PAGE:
Atwood’s return to short fiction doesn’t miss a beat
and she hasn’t skipped a beat. The stories see the characters reflect on their past lives through feelings of bitterness, fondness, love, pining nostalgia or resentment — some ending with surprise conclusions, and others with new beginnings. Through Atwood’s imaginative storytelling, the reader follows the characters through tales of acceptance, death, forgiveness, heartbreak and loneliness to memory, perseverance, revenge and tragedy. Many of the nine tales she has spun revolve around protagonists in the later stages of life. Atwood writes with great insight into the lives of her aging characters, building from universal themes and emotions that have taken a lifetime to accumulate. The book is a reminder to the reader that many of our elderly, a demographic often dismissed, have lived great lives, and that these people are still important and have stories to tell. In Alphinland, elderly and successful fantasy writer Constance is caught in an ice storm while she hears and speaks to the voice of her deceased husband Ewan. Alphinland’s secondary characters become protagonists in the following two stories, resulting in a mini-trilogy of layered tales of romantic entanglements that create enormous depth. Gavin Putnam, Constance’sC first liveinin boyfriend, is the protagonist in Revenant. The poet’s story is detailed in an unsettling interview about the early “Riverboat years” which took place inn the Yorkville area of Toronto, when he and Constance lived in an apartment on “a lumpy mattress.”m Later, in Dark Lady, thet reader meets Jorrie,r the woman who brokeb up Constance and Gavin,G as her and twin brother Tin prepare for a funeral. From there the stories become stand-alone pieces — not connected, but just as strong. In Lusus Naturae (freak of nature) a woman born with yellow eyes, pink teeth, red fingernails, and long dark hair on her chest and arms fakes her death for the sake of her family. The Freeze-Dried Groom follows Sam, an antique dealer and con man who works in “furniture forgery” after he gets thrown out by his wife Gwyneth, and the surprise he finds in a storage unit he won at an auction. I Dream of Zenia with the Bright Red Teeth sees Atwood return to her 1993 novel The Robber Bride, years later, where the reader catches up with characters Charis, Tony, and Roz like old friends would. The three deal with the unexpected reappearance of their old “nemesis” in a new a form. In The Dead Hand Loves You (a personal favourite) Jack Dace is a horror writer who has had a haunting black cloud hovering over him for years because of an “infernal contract” he signed “in red-hot blood” back in his 20s with roommates Irena, Jaffrey, and Rod. The title tale (previously published in The New Yorker in 2011) tells the story of Verna, a cold and calculating murderer, as she vacations on a cruise ship in the Arctic — only to be unexpectedly reunited with the man who raped her when she was 14 years old. Torching the Dusties, the last of the nine tales, introduces the reader to Wilma, an elderly woman in a nursing home who suffers from Charles Bonnet syndrome. Wilma and male friend Tobias are forced to sit back and watch as their retirement home becomes the target of young adults sick of the Baby Boomer generation, and who wish to be rid of them. The collection as a whole is darkly humorous, if not a bit batty, but written sharply and done with that loveable Atwood charm. The stories in Stone Mattress work better than some other short story collections out there because of the characters Atwood has chosen to create. We are given the characters’ rich histories entwined with present-day stories that resolve, leaving the reader feeling satisfied rather than cheated. Although the prolific writer of over 45 books was snubbed for this year’s Scotiabank Giller Prize, it’s a safe bet that Stone Mattress will still make many year-end best-of lists. It is Atwood, after all, and Stone Mattress is proof that she’s still at the top of her literary game. Adam Petrash is a Winnipeg writer,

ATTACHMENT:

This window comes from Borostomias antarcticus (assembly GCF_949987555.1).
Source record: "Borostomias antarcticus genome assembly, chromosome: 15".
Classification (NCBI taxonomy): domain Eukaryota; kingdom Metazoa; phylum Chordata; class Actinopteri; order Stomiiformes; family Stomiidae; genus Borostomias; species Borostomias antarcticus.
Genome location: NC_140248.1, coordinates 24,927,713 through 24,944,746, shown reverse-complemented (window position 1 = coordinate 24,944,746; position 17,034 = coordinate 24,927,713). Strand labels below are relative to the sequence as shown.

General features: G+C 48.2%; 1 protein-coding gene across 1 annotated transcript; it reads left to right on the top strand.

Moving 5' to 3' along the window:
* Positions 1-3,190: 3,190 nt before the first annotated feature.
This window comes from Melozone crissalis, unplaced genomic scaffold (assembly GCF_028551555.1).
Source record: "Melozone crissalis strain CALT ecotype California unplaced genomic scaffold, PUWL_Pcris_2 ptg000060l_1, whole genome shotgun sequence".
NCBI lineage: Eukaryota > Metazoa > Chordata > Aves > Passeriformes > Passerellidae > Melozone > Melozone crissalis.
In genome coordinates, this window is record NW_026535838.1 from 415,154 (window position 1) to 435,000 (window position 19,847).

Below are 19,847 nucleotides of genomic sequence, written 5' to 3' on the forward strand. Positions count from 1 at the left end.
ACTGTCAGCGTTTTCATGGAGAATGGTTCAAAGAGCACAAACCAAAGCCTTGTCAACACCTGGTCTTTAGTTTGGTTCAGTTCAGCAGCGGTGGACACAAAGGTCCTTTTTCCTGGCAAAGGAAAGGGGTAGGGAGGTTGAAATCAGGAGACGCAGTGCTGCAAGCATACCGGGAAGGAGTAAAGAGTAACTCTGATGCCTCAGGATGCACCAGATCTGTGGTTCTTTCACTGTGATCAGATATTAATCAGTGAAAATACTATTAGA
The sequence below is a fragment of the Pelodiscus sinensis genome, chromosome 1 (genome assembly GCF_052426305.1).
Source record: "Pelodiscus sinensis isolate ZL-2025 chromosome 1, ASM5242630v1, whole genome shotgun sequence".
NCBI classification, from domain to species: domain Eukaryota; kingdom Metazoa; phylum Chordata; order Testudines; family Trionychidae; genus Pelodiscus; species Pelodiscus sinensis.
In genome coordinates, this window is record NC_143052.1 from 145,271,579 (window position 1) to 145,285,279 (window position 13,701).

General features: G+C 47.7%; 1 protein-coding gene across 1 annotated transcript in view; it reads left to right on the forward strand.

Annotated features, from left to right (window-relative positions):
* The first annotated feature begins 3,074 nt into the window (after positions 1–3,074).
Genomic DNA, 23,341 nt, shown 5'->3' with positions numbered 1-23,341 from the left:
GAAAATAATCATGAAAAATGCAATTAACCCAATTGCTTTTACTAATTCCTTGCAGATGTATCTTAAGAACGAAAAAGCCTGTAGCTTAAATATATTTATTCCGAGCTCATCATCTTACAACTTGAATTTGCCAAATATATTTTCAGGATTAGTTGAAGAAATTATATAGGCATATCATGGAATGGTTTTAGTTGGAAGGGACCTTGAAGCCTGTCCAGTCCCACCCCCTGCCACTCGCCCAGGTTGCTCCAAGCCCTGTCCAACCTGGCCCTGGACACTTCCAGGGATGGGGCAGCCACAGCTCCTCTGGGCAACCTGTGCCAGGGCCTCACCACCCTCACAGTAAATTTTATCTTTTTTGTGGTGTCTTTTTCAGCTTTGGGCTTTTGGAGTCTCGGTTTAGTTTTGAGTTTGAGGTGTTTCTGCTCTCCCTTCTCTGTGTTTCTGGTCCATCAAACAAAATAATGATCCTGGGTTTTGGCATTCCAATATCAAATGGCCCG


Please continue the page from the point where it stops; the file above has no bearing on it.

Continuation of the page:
but only on odd days.